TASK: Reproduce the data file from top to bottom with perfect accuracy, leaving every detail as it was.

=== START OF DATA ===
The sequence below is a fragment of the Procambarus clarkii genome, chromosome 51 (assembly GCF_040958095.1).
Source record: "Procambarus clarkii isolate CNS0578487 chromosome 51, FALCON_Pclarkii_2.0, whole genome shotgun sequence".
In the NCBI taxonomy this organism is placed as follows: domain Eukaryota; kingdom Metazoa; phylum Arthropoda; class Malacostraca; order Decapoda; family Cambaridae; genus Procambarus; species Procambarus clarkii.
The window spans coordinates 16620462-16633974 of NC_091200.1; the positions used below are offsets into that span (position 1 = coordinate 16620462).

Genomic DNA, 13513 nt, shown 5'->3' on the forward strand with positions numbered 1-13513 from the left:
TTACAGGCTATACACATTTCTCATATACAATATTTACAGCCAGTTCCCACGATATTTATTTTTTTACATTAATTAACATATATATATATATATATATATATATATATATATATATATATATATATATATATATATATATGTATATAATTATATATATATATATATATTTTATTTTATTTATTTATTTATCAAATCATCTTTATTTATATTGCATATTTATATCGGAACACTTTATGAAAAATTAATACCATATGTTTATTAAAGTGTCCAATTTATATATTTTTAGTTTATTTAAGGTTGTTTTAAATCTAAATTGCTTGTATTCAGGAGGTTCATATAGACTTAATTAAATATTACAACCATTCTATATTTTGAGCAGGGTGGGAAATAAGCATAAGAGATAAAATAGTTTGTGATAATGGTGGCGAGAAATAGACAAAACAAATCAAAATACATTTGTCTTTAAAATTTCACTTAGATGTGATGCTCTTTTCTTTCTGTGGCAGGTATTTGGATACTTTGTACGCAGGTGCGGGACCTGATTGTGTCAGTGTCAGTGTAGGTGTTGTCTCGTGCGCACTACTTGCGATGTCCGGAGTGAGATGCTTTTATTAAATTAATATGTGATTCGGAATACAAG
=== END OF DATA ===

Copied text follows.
The sequence below is a fragment of the Procambarus clarkii genome, chromosome 51 (assembly GCF_040958095.1).
Source record: "Procambarus clarkii isolate CNS0578487 chromosome 51, FALCON_Pclarkii_2.0, whole genome shotgun sequence".
In the NCBI taxonomy this organism is placed as follows: domain Eukaryota; kingdom Metazoa; phylum Arthropoda; class Malacostraca; order Decapoda; family Cambaridae; genus Procambarus; species Procambarus clarkii.
The window spans coordinates 16620462-16633974 of NC_091200.1; the positions used below are offsets into that span (position 1 = coordinate 16620462).

Genomic DNA, 13513 nt, shown 5'->3' on the forward strand with positions numbered 1-13513 from the left:
TTACAGGCTATACACATTTCTCATATACAATATTTACAGCCAGTTCCCACGATATTTATTTTTTTACATTAATTAACATATATATATATATATATATATATATATATATATATATATATATATATATATATATATATATGTATATAATTATATATATATATATATATTTTATTTTATTTATTTATTTATCAAATCATCTTTATTTATATTGCATATTTATATCGGAACACTTTATGAAAAATTAATACCATATGTTTATTAAAGTGTCCAATTTATATATTTTTAGTTTATTTAAGGTTGTTTTAAATCTAAATTGCTTGTATTCAGGAGGTTCATATAGACTTAATTAAATATTACAACCATTCTATATTTTGAGCAGGGTGGGAAATAAGCATAAGAGATAAAATAGTTTGTGATAATGGTGGCGAGAAATAGACAAAACAAATCAAAATACATTTGTCTTTAAAATTTCACTTAGATGTGATGCTCTTTTCTTTCTGTGGCAGGTATTTGGATACTTTGTACGCAGGTGCGGGACCTGATTGTGTCAGTGTCAGTGTAGGTGTTGTCTCGTGCGCACTACTTGCGATGTCCGGAGTGAGATGCTTTTATTAAATTAATATGTGATTCGGAATACAAG